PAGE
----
Onyx reviews: Inner Passages by Carl Brookins
Reviewed by Bev Vincent, 2000
Michael Tanner, a modern-day Captain Ahab, spends the entire length of Inner Passages metaphorically hunting down a whale. In this case,
however, the whale in question is a large white yacht. Tanner, his wife, and a
mutual friend, on a recreational outing in the Inside Passage between Washington
and Alaska, encounter the phantom yacht in a dense fog. The yacht turns and
makes several passes at them before successfully colliding with and sinking the
smaller craft. Tanner's wife and their friend do not survive the encounter.
With an obsession that rivals that of Melville's hero, Tanner gives up virtually
everything to track down the offending boat, risking life, limb and career to do
so. He is driven by guilt at having insisted on the sailing outing on such a
poor day, but also by rage at the inexplicable, unprovoked attack.
Tanner finds that not many people genuinely believe his story of the killer ship
and he has few clues to go by other than three letters of the yacht's name and
the distinctive sound of her engines. His friends and coworkers watch him
self-destruct and then undergo a Phoenix-like resurrection as he wanders up and
down the west coast, hanging out in waterfront dives, trying to find anyone who
has a sliver of information about his nemesis.
"Inner Passages" is a first novel, and that shows in many ways. While
the linear plot is intriguing and engrossing, some of the book's execution is
amateurish. Released by a small Dallas publisher, the book would have been
served by a firmer editorial hand. Too often the viewpoint shifts randomly
within a given scene. As early as the first pages of the novel characters engage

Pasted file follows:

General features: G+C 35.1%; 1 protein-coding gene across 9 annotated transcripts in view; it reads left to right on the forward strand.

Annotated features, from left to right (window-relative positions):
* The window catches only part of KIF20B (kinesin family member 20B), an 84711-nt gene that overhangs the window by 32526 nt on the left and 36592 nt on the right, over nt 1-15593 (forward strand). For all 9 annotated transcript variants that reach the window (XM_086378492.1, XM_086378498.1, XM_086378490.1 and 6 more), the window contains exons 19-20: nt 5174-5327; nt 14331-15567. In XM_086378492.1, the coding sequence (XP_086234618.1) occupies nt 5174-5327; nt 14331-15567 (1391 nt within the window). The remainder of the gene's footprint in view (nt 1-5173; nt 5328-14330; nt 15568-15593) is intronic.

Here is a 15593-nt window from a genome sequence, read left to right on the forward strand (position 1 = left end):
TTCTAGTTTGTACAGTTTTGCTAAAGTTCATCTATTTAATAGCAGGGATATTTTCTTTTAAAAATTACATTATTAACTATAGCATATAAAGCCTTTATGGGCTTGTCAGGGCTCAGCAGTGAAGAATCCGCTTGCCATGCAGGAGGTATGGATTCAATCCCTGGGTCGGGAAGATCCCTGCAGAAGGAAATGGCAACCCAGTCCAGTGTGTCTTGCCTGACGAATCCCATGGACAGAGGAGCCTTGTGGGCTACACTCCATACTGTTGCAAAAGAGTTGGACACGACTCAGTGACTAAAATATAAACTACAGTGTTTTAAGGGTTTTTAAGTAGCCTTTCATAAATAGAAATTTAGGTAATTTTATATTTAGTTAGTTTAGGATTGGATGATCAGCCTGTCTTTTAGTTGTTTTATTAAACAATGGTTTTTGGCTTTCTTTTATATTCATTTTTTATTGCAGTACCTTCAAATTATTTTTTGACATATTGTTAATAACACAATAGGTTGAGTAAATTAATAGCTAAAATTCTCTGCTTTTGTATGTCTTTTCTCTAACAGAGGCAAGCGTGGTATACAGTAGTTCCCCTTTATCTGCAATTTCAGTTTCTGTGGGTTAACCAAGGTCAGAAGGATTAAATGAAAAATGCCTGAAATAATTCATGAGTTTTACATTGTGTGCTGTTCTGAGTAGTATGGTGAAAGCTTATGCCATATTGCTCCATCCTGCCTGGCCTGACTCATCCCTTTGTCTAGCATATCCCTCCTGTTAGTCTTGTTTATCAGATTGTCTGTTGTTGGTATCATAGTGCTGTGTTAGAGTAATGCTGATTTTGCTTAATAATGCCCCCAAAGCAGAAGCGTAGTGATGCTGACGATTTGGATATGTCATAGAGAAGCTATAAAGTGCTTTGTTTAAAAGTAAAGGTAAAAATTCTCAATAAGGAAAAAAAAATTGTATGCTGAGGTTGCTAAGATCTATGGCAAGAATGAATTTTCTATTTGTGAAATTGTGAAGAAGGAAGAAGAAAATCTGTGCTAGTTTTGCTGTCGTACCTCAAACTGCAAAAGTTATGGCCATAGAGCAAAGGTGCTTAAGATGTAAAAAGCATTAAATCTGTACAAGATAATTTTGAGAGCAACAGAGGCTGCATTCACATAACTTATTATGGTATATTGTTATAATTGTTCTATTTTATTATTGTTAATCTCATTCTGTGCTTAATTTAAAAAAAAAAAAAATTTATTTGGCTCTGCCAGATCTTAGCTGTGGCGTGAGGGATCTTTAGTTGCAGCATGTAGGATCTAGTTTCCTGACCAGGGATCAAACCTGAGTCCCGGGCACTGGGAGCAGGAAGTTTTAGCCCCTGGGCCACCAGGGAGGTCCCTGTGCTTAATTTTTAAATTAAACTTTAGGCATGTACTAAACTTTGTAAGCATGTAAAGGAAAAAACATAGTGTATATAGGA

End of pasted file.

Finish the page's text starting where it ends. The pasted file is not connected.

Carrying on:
in long expository passages intended to convey reams of information to the
reader. Even though Brookins has other characters poke fun at these long-winded
speeches, this seems like a feeble excuse to justify this shortcut.
Some of the dialog is stilted and awkward and there are several coincidental
occurrences that are too convenient for fiction. Characters forget important
details, only to conveniently remember them when they are needed most. Tanner's
repeated sabbaticals from his advertising company begin to stretch credibility
as he spends summers working at a marina in an attempt to gather information
about the yacht that he knows only as "GOL."
Brookins, however, knows his nautical details. His descriptions of the sounds
and straits of the Pacific Northwest are vivid and alive. Even when the
character motivation is a bit muddled as Tanner enters into a game of
cat-and-mouse with the killer ship (and Tanner switches between the roles of cat
and mouse from page to page) the sensory details are strong and realistic. The
fog banks are thick and palpable. A scene in which a yacht runs aground and then
tips over on the outgoing tide is particularly memorable and innovative.
The book is also filled with intricate details of handling recreational boats
under a variety of circumstances, some important to the plot and some merely
filling in the landscape with accurate - but not overwhelming - color.
Ultimately, though, the book is about the quest for the white whale. During this
search, Tanner learns how to live after the loss of his wife and gains a new
focus on his career and life in general during the two years that he spends
trying to track down the mysterious killer ship that came out of the fog.
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